Posts by Sheeri Cabral
After running both InnoDB Hot Backup and Xtrabackup, we have found that there is a measurable but not large difference between the resources that Xtrabackup and InnoDB Hot Backup consume. Here they are.
I will be giving a presentation explaining SHOW ENGINE INNODB STATUS for the Boston MySQL User Group. There is information about foreign keys, transactions, deadlocks and mutexes just waiting to be discovered, and I will show how to decipher the information.
We are often asked to “do a schema diff and create a script that will ‘patch’ one server.”. We like to use the best tool for the job, and while diff is good, I like to use MySQL workbench. The OSS (Community) edition provides all the functionality we need for creating a schema diff and patch. MySQL workbench does both reverse engineering and “forward engineer” alter script for free in the OSS/Community version. Step by step, here’s how to do it:
I spent Friday examining the systems for a more traditional consulting gig. It is a familiar story to many people — the database performance was unacceptable. The company had a few log tables that had huge amounts of inserts and foreign keys, so they used InnoDB. Unfortunately, they also used a GUID as a primary key — varchar(32) and utf8. That’s right — their primary key for many of these tables was 96 bytes long (32 characters * 3 bytes per character), and as an InnoDB table, the primary key is clustered with every other index.
Mark Callaghan posted a good test of the MySQL query cache in different versions. His tests clearly show that in 5.0.44 and 5.0.84 and 5.1.38, there is more query throughput when the query cache is disabled. Mark’s benchmark definitely reinforces that turning on the query cache without any knowledge of your system is a bad idea, and I agree with him on that. But it does not in any way mean that the query cache is always a bad idea. It is important to know how the MySQL query cache works, so I will first explain that, and then explain why Mark’s test is not a very good broad generalization. MySQL’s query cache is not useful all the time, but it can be quite useful!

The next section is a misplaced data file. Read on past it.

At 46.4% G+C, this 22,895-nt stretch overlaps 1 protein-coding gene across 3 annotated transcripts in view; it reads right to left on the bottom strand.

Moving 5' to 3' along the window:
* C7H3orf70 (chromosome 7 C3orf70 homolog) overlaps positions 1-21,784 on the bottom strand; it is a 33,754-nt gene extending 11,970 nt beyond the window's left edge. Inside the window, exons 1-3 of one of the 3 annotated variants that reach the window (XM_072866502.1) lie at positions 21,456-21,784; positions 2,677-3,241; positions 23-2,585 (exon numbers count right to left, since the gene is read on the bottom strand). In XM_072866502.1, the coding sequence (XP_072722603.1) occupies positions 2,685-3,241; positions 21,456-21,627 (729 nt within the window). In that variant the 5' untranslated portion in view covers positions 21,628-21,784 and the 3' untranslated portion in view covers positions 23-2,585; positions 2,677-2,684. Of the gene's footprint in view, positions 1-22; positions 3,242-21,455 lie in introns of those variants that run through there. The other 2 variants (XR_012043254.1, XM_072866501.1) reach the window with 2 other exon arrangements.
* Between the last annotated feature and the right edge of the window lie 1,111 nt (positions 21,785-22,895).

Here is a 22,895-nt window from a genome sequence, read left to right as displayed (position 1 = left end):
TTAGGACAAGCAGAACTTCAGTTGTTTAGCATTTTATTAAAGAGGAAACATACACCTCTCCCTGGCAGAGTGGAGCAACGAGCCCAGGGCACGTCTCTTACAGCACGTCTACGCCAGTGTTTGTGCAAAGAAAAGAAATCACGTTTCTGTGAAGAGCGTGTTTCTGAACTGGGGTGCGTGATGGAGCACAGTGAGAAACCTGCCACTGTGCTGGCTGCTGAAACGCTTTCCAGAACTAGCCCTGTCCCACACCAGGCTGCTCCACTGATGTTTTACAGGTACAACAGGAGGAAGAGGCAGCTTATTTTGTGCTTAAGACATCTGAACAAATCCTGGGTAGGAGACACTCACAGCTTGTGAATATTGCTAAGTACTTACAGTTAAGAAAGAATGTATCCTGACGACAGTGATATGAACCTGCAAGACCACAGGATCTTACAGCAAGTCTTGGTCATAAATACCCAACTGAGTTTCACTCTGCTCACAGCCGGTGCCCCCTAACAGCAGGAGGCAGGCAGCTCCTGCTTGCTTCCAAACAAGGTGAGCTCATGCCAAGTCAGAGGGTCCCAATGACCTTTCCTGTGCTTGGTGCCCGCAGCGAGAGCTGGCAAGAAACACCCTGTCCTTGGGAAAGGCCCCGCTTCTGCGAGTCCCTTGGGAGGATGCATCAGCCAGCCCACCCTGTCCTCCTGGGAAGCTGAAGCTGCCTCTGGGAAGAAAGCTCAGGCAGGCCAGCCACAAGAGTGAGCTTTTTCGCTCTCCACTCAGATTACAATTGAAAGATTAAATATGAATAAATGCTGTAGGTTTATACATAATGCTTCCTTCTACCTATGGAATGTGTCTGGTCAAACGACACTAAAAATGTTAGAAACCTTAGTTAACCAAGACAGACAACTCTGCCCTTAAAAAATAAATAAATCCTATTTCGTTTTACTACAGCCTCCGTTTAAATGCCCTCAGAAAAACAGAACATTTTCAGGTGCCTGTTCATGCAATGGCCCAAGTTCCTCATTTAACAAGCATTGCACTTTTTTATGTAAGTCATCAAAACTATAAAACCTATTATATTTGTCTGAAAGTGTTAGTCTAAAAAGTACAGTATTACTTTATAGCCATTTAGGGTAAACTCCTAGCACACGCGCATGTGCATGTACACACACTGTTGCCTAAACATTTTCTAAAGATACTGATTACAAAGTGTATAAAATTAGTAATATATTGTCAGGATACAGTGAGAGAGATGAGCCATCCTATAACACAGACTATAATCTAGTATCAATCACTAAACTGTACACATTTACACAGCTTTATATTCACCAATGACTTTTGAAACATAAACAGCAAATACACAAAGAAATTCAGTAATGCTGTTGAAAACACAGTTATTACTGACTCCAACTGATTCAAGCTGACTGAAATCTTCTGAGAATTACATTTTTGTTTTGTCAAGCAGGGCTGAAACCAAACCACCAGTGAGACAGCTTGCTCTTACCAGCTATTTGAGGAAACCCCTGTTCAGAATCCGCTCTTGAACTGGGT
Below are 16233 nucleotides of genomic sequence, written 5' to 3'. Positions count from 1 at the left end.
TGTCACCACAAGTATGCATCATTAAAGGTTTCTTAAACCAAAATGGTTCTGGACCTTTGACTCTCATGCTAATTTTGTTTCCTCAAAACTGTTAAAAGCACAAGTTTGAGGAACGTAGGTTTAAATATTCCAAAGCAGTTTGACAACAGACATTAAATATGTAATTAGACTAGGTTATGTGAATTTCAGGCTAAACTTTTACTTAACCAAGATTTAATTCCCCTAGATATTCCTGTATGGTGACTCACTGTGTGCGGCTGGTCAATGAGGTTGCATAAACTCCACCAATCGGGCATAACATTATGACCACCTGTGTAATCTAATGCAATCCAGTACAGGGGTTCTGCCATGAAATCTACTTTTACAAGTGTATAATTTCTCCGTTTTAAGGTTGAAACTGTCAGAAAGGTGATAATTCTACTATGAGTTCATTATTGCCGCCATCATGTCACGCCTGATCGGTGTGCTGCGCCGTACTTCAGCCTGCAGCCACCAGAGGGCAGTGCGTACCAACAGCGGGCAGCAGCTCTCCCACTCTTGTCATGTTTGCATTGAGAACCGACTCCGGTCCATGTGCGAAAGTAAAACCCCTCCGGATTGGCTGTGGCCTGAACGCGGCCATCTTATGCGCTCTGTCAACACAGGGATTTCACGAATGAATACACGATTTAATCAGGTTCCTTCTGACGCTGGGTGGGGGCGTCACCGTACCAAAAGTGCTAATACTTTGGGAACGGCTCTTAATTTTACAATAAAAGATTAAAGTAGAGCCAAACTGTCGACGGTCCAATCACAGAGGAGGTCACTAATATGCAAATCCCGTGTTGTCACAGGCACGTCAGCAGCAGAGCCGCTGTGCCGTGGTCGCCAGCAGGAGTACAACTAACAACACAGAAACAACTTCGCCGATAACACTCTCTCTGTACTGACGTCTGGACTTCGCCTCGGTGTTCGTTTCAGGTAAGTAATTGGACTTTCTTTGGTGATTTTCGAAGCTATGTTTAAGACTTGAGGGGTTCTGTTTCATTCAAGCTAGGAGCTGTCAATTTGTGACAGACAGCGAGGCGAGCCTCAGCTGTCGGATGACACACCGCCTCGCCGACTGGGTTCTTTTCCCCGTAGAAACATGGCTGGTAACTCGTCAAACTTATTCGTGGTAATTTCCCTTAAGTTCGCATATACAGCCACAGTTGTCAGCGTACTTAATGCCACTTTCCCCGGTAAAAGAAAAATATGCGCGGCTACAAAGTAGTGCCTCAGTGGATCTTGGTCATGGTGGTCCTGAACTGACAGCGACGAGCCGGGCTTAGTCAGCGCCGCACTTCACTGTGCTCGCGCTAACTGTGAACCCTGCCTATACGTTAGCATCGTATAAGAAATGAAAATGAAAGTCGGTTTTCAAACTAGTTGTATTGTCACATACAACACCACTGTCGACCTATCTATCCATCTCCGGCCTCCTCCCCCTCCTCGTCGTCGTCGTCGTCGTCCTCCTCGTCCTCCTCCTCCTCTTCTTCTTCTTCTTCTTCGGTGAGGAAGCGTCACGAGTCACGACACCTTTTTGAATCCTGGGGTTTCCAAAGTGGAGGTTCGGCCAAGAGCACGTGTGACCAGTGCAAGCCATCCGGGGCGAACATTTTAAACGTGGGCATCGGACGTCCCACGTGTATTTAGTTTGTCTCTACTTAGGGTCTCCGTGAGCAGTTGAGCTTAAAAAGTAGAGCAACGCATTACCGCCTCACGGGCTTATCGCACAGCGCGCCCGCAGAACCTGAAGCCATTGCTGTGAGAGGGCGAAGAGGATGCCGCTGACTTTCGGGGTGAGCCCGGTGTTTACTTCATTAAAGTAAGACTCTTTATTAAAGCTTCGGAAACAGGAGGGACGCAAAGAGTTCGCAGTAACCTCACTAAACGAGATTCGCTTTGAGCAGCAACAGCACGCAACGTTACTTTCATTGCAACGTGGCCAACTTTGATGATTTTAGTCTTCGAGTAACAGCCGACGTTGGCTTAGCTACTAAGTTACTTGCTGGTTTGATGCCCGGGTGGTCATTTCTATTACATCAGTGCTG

Mike Hogan, CEO of ScaleDB spoke at the Boston MySQL User Group in September 2009. The slides and video are available here.
A broken VIEW was caused by the view’s definer being non-existent. In this particular system, backups are done by replicating all the machines (production, development, test, etc) to one server and doing cold physical backups off that server, which currently has 12 instances running.
In record time, less than a week after the conference, all 11 videos that were taken at OpenSQLCamp Europe are online, for those who missed the sessions, or just want to relive the fun! The YouTube videos have the descriptions and resources from the official conference pages, and links to pages. If there is more information to add (for example, the slides from a talk are now online), or if you spot an error, please feel free to add a comment on the YouTube video, or as a comment to this blog post.
Here are all the videos from the 2009 MySQL Conference and 2009 MySQL Camp:
At the May 2009 Boston MySQL User Group, Giuseppe Maxia of Sun Microsystems gave a presentation about MySQL 5.4 with use cases and benchmarks to show how it outperforms all other current MySQL releases (including the Google patches and the OurDelta/Percona releases). Links to the slides and video can be found here.